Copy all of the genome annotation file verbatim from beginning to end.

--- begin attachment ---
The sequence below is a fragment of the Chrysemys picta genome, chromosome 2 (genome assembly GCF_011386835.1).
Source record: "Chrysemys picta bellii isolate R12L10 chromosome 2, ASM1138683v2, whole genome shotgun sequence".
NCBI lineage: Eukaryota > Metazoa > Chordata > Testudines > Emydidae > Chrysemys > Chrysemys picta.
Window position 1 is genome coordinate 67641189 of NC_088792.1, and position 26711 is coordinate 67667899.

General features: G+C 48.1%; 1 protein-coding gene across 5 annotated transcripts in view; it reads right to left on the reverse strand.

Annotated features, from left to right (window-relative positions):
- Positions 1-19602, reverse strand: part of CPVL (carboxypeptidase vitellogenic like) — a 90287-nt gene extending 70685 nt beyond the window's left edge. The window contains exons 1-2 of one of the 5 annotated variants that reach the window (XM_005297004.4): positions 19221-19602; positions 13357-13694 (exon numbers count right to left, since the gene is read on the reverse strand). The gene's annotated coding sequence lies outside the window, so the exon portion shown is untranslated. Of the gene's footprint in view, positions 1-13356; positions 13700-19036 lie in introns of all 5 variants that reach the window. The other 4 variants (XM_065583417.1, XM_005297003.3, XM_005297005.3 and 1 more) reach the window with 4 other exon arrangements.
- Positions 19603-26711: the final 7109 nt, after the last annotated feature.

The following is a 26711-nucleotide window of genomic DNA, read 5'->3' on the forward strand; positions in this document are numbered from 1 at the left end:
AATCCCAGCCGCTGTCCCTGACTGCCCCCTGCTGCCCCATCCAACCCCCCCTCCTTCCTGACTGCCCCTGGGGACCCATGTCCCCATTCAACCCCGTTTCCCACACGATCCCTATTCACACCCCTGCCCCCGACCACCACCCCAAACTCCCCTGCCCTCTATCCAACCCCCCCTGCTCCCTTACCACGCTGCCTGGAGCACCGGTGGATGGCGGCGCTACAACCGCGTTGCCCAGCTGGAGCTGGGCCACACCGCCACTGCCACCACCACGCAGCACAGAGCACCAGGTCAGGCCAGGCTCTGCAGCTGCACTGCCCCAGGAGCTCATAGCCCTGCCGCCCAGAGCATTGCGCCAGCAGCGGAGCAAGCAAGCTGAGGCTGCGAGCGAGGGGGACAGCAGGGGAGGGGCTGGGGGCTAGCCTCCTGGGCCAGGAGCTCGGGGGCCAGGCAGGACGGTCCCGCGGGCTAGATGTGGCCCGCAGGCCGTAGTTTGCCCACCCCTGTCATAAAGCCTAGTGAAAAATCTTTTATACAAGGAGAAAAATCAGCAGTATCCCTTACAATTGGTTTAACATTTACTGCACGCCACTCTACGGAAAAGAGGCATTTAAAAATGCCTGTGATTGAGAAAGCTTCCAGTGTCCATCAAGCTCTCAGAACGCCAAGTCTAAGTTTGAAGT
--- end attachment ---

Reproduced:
The sequence below is a fragment of the Chrysemys picta genome, chromosome 2 (genome assembly GCF_011386835.1).
Source record: "Chrysemys picta bellii isolate R12L10 chromosome 2, ASM1138683v2, whole genome shotgun sequence".
NCBI lineage: Eukaryota > Metazoa > Chordata > Testudines > Emydidae > Chrysemys > Chrysemys picta.
Window position 1 is genome coordinate 67641189 of NC_088792.1, and position 26711 is coordinate 67667899.

General features: G+C 48.1%; 1 protein-coding gene across 5 annotated transcripts in view; it reads right to left on the reverse strand.

Annotated features, from left to right (window-relative positions):
- Positions 1-19602, reverse strand: part of CPVL (carboxypeptidase vitellogenic like) — a 90287-nt gene extending 70685 nt beyond the window's left edge. The window contains exons 1-2 of one of the 5 annotated variants that reach the window (XM_005297004.4): positions 19221-19602; positions 13357-13694 (exon numbers count right to left, since the gene is read on the reverse strand). The gene's annotated coding sequence lies outside the window, so the exon portion shown is untranslated. Of the gene's footprint in view, positions 1-13356; positions 13700-19036 lie in introns of all 5 variants that reach the window. The other 4 variants (XM_065583417.1, XM_005297003.3, XM_005297005.3 and 1 more) reach the window with 4 other exon arrangements.
- Positions 19603-26711: the final 7109 nt, after the last annotated feature.

The following is a 26711-nucleotide window of genomic DNA, read 5'->3' on the forward strand; positions in this document are numbered from 1 at the left end:
AATCCCAGCCGCTGTCCCTGACTGCCCCCTGCTGCCCCATCCAACCCCCCCTCCTTCCTGACTGCCCCTGGGGACCCATGTCCCCATTCAACCCCGTTTCCCACACGATCCCTATTCACACCCCTGCCCCCGACCACCACCCCAAACTCCCCTGCCCTCTATCCAACCCCCCCTGCTCCCTTACCACGCTGCCTGGAGCACCGGTGGATGGCGGCGCTACAACCGCGTTGCCCAGCTGGAGCTGGGCCACACCGCCACTGCCACCACCACGCAGCACAGAGCACCAGGTCAGGCCAGGCTCTGCAGCTGCACTGCCCCAGGAGCTCATAGCCCTGCCGCCCAGAGCATTGCGCCAGCAGCGGAGCAAGCAAGCTGAGGCTGCGAGCGAGGGGGACAGCAGGGGAGGGGCTGGGGGCTAGCCTCCTGGGCCAGGAGCTCGGGGGCCAGGCAGGACGGTCCCGCGGGCTAGATGTGGCCCGCAGGCCGTAGTTTGCCCACCCCTGTCATAAAGCCTAGTGAAAAATCTTTTATACAAGGAGAAAAATCAGCAGTATCCCTTACAATTGGTTTAACATTTACTGCACGCCACTCTACGGAAAAGAGGCATTTAAAAATGCCTGTGATTGAGAAAGCTTCCAGTGTCCATCAAGCTCTCAGAACGCCAAGTCTAAGTTTGAAGT